Five charged with using Quincy bar as a gambling front

The Captain Louis Renault Award

The owner of the Southside Tavern and four other men, including one from Dorchester, were indicted this week for an online gambling operation that the state Attorney General's office charges used the bar for laundering proceeds from bets.

John Manning IV, 39, of Marshfield, who owns the bar, and Sean Conroy, 40 of Braintree, who manages it, were charged with organizing and promoting illegal gambling, registration of bets, delivering and receiving for the purpose of gambling, use of the phone for the purpose of gambling, conspiracy and money laundering, along with Patrick Dolbeare, 36, of Dorchester, the AG's office says.

Manning's uncle, James Manning, 59, of Pembroke, and his cousin, Nicholas Manning, were charged with registration of bets, use of the phone for gambling, conspiracy and delivering and receiving for the purpose of gambling.

The defendants allegedly took illegal bets from hundreds of gamblers through sports betting websites that were run by an offshore casino and had dozens of agents working for them. Authorities allege the defendants utilized the bar to facilitate collections and money laundering.

As part of their investigation into South Shore bookmaking, State Police investigators seized $400,000 in alleged proceeds, the AG's office says.

Innocent, etc.

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    Comments

    In the good old days

    By on

    At one time, there was gambling in pretty much every bar in Boston (at least the ones I went to, and there were plenty of them). Football cards and daily numbers games were everywhere. If the bartender wasnt the guy taking the bets, he knew someone who was. Then came the state lottery and internet gambling which killed a lot of the local cash business. There are actually some guys that still run the cards, but they make a lot less money. Happy to hear there are still some bars engaging in this tradition. Sorry to hear these guys were arrested.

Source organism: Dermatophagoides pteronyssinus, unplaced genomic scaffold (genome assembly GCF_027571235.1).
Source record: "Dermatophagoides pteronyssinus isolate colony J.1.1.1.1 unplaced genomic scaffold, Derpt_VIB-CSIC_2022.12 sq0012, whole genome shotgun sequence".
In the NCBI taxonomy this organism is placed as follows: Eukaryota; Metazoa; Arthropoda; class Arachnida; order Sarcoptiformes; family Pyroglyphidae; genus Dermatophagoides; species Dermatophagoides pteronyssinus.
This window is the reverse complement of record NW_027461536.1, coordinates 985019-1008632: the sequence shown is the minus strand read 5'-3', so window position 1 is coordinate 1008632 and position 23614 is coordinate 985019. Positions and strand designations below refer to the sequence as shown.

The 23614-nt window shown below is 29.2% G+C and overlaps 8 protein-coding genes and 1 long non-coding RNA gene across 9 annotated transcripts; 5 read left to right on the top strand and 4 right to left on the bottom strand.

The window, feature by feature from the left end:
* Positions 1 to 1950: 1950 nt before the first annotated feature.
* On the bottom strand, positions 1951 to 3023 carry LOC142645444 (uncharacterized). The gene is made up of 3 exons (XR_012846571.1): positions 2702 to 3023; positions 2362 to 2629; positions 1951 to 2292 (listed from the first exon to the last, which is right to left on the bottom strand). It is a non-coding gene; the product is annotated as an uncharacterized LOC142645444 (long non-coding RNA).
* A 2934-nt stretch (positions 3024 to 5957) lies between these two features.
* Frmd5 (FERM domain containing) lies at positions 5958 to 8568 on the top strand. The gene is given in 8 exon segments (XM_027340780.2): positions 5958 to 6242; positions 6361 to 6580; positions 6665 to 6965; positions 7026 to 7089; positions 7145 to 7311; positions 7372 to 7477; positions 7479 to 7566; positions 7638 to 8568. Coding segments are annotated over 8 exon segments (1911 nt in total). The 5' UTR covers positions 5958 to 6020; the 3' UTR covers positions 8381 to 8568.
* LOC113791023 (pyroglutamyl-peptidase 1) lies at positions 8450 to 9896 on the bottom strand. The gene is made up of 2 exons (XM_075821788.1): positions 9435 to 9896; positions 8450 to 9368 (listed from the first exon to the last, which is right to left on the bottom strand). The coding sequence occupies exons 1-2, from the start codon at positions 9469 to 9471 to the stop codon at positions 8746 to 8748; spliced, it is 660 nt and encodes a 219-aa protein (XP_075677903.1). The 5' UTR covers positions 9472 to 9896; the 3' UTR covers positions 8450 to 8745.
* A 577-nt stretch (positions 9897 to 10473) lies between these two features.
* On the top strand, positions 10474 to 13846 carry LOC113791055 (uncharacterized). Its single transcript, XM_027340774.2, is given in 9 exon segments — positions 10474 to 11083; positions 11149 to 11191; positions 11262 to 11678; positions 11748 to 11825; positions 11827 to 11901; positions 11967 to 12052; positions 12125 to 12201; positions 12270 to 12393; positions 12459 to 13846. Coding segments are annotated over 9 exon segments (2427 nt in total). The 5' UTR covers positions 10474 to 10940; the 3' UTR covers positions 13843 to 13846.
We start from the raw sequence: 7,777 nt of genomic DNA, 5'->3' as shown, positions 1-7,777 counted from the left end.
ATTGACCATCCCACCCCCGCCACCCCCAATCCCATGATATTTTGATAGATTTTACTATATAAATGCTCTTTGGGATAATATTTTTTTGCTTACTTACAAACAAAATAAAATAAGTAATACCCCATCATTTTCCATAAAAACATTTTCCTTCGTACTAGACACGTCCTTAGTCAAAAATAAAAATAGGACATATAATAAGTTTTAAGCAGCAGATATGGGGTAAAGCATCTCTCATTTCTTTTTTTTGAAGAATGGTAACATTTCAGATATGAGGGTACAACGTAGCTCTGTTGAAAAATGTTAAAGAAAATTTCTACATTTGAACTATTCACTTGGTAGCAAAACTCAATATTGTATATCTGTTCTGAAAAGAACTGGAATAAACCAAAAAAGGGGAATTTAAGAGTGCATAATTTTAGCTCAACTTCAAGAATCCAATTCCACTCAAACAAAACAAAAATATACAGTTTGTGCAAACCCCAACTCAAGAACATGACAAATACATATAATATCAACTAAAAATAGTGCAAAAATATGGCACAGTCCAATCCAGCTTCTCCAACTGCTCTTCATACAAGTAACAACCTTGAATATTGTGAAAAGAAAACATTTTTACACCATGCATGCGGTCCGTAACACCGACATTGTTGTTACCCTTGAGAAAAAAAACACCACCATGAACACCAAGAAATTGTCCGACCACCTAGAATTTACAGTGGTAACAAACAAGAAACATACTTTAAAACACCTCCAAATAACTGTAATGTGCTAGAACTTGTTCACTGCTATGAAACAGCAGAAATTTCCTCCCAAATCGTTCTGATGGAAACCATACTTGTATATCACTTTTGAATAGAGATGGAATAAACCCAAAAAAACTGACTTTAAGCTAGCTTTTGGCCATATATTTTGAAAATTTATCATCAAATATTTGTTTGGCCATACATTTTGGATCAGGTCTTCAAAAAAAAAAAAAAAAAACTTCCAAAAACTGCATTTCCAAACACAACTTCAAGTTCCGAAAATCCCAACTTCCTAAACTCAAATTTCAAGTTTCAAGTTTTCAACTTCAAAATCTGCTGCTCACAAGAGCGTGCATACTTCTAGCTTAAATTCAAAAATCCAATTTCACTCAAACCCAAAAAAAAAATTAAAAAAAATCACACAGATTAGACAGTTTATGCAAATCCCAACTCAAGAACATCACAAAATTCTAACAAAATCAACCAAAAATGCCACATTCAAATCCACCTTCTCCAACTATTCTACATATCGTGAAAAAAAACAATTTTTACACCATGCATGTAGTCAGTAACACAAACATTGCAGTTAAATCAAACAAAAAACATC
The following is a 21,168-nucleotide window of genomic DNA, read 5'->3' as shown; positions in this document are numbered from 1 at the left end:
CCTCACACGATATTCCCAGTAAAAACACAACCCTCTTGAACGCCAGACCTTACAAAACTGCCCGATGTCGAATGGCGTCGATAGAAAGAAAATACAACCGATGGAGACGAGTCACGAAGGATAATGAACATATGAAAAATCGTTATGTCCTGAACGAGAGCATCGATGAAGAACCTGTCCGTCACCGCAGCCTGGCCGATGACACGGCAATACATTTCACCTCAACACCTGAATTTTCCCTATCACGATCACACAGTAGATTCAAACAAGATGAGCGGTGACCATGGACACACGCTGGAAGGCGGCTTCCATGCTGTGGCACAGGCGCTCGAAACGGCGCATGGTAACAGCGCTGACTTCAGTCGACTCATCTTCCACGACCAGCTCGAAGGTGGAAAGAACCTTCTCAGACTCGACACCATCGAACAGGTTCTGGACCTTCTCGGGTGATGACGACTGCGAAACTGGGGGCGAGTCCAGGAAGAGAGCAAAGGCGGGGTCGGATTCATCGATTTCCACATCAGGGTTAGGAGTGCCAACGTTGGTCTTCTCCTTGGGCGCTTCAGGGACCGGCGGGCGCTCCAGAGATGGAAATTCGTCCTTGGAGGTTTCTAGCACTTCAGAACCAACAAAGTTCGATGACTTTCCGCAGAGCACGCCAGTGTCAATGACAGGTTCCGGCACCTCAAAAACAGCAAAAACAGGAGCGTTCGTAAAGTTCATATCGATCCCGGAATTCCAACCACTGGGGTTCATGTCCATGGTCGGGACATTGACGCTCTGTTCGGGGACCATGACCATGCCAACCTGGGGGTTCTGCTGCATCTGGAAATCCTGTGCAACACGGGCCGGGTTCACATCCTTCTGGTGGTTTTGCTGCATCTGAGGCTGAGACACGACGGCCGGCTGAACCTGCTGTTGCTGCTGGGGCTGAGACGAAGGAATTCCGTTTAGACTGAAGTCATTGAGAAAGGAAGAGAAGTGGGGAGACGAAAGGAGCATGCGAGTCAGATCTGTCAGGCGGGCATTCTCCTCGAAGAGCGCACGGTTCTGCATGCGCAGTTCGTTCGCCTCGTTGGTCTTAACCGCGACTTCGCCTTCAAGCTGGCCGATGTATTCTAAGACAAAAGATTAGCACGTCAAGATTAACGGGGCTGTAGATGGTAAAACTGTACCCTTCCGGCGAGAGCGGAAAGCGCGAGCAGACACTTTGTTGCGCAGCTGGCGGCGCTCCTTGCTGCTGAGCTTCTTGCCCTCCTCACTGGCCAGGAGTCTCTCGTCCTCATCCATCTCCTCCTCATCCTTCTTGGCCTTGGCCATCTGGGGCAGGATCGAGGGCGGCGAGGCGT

Friendly wagers

    By on

    With friends and a few guys from the neighborhood bar is one thing.

    Offshore accounts and multiple agents working online is a professional gambling operation.

    Aside from the tax evasion, operations like this often intertwine with other "more dangerous" underground businesses that are "cash only".

    What they did was very illegal and not at all a quaint tradition.

    An analogy

    By on

    Back in the old days, illegal gambling was run by gangsters, both big-time and small-time. The cops spent a lot of time chasing them and there were plenty of feuds that led to violence. The state created their own, regulated gambling and most of the illegal stuff went away, along with the associated violence and wasted police time.

    Still today the illegal sale of marijuana wastes a ton of police time and creates violence. The state will take it over and most of that bad stuff will go away.